In a typical direct contact water heater, cold water is sprayed downward within a container where it meets the hot gas passing upwardly in a counter-current fashion. Considering the case where the water at the bottom of the device has been heated to a temperature in excess of the dew point of the incoming gas, it will be apparent that water will evaporate into the gas phase until such a point as the gas becomes saturated (that is its actual temperature and dew point coincide) and the gas will then remain in a saturated condition as it leaves the device. If, on the other hand, the temperature of the water where the inlet gas first meets it is below the dew point temperature of the gas, water vapor will condense from the gas into the liquid water stream thereby de-humidifying the gas. As the gas continues its upward journey meeting progressively colder water the water vapor will continue to condense, de-humidifying the gas further, until the gas finally leaves the heater in an unsaturated condition.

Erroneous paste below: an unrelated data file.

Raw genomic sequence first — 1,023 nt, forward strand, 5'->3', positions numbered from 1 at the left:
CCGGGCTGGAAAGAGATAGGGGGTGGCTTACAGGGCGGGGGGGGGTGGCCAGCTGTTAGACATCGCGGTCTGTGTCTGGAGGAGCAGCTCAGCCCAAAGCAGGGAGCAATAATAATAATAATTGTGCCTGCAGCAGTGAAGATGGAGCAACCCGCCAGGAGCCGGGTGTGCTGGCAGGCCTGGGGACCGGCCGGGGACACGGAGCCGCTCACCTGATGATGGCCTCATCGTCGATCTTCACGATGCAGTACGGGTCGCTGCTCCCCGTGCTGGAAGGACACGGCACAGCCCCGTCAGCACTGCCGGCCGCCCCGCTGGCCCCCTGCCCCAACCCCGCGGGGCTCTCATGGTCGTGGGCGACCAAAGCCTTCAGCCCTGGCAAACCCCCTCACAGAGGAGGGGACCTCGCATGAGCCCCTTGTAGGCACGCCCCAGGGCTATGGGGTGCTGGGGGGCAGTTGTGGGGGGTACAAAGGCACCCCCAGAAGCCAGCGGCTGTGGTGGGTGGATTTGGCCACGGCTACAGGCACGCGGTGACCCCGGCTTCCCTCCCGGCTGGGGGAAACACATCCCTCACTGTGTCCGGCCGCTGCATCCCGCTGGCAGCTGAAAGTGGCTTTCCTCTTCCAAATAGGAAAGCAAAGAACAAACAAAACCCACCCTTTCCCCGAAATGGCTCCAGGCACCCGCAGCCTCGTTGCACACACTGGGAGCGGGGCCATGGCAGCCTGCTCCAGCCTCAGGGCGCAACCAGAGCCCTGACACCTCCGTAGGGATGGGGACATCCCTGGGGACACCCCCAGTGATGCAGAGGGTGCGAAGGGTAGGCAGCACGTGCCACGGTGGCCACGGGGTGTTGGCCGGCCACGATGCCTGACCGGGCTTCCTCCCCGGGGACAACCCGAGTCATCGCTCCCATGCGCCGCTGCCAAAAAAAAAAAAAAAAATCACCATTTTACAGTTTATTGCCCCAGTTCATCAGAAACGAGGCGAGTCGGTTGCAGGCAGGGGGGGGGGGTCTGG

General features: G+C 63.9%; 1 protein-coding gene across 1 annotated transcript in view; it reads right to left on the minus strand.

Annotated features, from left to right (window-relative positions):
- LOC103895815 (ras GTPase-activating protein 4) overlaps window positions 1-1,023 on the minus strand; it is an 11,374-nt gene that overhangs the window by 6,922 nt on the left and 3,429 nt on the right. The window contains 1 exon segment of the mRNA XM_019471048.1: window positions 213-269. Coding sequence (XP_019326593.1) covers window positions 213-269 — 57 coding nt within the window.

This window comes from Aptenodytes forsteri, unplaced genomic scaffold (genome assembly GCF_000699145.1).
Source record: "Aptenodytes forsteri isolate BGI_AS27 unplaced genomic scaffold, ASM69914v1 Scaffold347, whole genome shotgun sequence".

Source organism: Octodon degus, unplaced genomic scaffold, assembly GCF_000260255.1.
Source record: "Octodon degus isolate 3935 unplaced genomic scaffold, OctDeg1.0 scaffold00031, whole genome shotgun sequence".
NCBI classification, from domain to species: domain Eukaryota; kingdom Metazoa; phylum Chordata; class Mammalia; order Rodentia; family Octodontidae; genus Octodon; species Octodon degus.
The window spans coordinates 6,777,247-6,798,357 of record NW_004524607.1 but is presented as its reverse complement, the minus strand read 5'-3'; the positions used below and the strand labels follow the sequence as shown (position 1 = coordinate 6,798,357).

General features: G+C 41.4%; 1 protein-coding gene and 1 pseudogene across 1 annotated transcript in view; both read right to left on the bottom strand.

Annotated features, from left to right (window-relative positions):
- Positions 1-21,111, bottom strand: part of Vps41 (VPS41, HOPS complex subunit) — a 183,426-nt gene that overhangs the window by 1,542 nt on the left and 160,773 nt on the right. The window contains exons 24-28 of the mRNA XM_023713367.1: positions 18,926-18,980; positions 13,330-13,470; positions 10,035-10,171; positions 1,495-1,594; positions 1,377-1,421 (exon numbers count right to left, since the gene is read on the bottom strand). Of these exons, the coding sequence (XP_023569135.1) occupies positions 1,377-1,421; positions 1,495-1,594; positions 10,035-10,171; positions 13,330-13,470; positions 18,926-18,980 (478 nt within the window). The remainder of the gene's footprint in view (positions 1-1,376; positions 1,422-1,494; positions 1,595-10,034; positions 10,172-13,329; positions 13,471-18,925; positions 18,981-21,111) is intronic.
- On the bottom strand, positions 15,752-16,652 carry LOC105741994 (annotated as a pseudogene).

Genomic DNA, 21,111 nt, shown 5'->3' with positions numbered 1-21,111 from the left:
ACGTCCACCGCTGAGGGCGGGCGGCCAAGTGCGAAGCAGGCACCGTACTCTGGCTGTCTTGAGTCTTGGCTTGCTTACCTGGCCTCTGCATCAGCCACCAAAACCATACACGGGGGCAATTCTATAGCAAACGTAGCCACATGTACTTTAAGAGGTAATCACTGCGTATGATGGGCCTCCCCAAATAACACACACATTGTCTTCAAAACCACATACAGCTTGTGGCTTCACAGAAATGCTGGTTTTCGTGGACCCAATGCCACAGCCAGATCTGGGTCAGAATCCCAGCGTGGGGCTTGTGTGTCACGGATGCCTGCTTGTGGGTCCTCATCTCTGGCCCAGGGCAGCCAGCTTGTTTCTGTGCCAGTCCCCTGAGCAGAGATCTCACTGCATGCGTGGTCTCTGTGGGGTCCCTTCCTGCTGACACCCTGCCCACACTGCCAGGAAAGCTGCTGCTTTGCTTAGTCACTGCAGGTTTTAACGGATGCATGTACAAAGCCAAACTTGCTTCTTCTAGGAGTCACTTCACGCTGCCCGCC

Since a saturated gas must contain a greater amount of heat than an unsaturated gas of the same temperature, it is desirable, for maximum efficiency, to operate this kind of heater such that the highest water temperature encountered by the gas is below due point of the gas. Thus, the maximum temperature of conventional direct contact water heaters has been limited by the dew point of the available heating gas, which is commonly in the range of 55° to 60° C.
The invention seeks to provide an improved direct contact water heater in which the water can be heated in an efficient manner to temperatures higher than the dew point of the incoming heating gas.